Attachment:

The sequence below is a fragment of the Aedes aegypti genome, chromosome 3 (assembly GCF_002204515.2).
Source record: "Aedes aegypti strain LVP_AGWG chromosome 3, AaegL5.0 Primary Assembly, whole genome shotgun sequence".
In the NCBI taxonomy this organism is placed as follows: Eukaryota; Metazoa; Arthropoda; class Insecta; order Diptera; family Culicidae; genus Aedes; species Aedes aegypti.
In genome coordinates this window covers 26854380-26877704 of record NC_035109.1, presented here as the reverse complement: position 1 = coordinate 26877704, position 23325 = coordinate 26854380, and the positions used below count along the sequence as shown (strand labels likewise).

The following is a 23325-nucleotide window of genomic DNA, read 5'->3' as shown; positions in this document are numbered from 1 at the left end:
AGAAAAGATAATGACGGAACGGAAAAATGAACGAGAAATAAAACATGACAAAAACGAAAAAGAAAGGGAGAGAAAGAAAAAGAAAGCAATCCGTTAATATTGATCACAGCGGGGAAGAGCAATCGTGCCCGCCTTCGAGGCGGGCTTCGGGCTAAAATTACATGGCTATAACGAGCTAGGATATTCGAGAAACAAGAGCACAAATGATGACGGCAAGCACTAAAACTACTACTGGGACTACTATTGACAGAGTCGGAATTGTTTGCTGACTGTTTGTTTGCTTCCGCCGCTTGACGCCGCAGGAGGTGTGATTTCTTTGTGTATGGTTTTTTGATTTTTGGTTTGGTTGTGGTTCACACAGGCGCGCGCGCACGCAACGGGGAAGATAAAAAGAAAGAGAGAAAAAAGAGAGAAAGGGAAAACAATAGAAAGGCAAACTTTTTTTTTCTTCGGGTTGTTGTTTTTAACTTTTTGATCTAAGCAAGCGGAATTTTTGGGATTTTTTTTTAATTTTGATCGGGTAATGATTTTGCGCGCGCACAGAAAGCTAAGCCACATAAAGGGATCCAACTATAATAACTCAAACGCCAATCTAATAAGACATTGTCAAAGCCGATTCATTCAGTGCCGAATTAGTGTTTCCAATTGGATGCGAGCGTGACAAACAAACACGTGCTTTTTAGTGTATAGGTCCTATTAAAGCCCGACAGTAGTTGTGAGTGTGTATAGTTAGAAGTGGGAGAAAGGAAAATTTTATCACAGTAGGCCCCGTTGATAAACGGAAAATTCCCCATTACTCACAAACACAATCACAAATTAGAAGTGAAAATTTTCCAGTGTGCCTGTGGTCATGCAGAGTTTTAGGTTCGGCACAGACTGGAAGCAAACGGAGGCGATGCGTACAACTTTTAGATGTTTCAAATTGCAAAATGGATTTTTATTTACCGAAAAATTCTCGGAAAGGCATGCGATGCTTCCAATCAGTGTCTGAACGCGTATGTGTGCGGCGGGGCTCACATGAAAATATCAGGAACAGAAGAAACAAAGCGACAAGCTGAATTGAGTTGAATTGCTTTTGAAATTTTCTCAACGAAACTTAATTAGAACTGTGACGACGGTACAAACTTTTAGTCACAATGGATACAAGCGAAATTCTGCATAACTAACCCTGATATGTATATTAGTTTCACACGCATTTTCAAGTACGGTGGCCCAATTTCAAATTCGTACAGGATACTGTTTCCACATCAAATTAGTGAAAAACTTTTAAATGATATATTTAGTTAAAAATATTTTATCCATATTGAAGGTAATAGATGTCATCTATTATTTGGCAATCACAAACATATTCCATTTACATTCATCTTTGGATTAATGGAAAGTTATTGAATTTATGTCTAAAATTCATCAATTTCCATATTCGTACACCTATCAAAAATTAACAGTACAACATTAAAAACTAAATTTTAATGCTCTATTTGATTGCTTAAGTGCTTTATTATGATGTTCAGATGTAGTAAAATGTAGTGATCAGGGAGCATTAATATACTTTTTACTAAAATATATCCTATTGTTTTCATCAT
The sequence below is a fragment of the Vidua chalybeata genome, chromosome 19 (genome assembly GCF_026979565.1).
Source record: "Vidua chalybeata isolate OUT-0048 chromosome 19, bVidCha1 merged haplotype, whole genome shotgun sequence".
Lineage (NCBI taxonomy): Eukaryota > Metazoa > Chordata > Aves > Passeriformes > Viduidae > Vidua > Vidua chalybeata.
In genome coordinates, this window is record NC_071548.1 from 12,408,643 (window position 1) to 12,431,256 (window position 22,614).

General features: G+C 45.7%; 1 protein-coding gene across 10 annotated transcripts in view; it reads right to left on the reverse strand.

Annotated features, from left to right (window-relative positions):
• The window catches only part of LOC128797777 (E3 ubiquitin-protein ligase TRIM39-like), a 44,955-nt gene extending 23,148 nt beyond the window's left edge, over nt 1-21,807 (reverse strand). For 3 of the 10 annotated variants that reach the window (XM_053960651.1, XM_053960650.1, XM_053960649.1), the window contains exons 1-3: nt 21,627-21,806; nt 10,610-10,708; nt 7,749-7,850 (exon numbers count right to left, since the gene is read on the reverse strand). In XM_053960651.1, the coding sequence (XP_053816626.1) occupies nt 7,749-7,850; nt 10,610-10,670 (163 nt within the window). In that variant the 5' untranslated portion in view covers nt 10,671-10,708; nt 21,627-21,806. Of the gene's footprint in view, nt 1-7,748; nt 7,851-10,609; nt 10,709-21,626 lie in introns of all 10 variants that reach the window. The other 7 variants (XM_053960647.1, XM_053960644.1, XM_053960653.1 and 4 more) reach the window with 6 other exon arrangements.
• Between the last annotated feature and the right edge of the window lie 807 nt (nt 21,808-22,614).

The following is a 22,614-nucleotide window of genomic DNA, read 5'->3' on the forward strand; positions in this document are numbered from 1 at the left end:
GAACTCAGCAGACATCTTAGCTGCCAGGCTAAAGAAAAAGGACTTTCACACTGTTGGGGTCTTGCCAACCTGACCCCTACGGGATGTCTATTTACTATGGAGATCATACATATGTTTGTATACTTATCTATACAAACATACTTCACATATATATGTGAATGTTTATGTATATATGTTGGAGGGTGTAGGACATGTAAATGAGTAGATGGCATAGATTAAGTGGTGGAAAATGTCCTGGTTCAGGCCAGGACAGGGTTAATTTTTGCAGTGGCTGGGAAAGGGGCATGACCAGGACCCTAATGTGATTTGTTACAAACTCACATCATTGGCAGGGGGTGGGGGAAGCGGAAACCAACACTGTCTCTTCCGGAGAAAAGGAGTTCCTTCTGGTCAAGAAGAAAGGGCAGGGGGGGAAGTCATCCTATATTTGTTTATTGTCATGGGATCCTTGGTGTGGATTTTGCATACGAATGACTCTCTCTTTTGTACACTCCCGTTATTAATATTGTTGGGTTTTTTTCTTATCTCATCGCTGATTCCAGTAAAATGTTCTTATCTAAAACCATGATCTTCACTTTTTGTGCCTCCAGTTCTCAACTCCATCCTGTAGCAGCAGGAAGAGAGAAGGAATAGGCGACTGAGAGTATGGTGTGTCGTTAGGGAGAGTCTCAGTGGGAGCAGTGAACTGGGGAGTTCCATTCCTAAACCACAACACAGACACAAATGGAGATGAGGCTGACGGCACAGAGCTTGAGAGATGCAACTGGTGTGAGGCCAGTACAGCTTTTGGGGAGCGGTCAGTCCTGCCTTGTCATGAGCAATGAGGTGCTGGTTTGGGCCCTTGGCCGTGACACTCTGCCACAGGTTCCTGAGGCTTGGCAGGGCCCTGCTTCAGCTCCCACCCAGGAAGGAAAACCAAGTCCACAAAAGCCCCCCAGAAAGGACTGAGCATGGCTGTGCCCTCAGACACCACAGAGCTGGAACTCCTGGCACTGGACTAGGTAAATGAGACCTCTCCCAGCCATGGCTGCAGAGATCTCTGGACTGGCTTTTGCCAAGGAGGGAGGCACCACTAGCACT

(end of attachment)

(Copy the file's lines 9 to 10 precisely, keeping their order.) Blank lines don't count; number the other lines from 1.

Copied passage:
Lineage (NCBI taxonomy): Eukaryota > Metazoa > Chordata > Aves > Passeriformes > Viduidae > Vidua > Vidua chalybeata.
In genome coordinates, this window is record NC_071548.1 from 12,408,643 (window position 1) to 12,431,256 (window position 22,614).